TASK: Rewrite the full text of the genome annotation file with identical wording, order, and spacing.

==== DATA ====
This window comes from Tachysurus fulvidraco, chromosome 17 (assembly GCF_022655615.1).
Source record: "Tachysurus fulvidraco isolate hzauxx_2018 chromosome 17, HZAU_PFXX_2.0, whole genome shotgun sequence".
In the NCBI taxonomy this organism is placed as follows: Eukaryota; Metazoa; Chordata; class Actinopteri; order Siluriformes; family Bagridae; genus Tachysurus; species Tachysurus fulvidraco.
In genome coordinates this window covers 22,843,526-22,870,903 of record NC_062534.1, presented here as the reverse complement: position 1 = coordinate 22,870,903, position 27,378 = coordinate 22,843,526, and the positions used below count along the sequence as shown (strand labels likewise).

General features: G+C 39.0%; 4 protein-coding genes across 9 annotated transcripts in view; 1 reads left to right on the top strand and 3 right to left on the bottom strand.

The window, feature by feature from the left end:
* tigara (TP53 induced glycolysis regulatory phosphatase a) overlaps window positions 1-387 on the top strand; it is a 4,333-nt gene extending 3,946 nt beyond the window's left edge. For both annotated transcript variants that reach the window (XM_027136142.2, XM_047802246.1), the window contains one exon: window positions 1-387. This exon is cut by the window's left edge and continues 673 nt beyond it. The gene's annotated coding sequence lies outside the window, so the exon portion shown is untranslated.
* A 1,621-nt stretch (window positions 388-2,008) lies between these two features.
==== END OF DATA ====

This window comes from Tachysurus fulvidraco, chromosome 17 (assembly GCF_022655615.1).
Source record: "Tachysurus fulvidraco isolate hzauxx_2018 chromosome 17, HZAU_PFXX_2.0, whole genome shotgun sequence".
In the NCBI taxonomy this organism is placed as follows: Eukaryota; Metazoa; Chordata; class Actinopteri; order Siluriformes; family Bagridae; genus Tachysurus; species Tachysurus fulvidraco.
In genome coordinates this window covers 22,843,526-22,870,903 of record NC_062534.1, presented here as the reverse complement: position 1 = coordinate 22,870,903, position 27,378 = coordinate 22,843,526, and the positions used below count along the sequence as shown (strand labels likewise).

General features: G+C 39.0%; 4 protein-coding genes across 9 annotated transcripts in view; 1 reads left to right on the top strand and 3 right to left on the bottom strand.

The window, feature by feature from the left end:
* tigara (TP53 induced glycolysis regulatory phosphatase a) overlaps window positions 1-387 on the top strand; it is a 4,333-nt gene extending 3,946 nt beyond the window's left edge. For both annotated transcript variants that reach the window (XM_027136142.2, XM_047802246.1), the window contains one exon: window positions 1-387. This exon is cut by the window's left edge and continues 673 nt beyond it. The gene's annotated coding sequence lies outside the window, so the exon portion shown is untranslated.
* A 1,621-nt stretch (window positions 388-2,008) lies between these two features.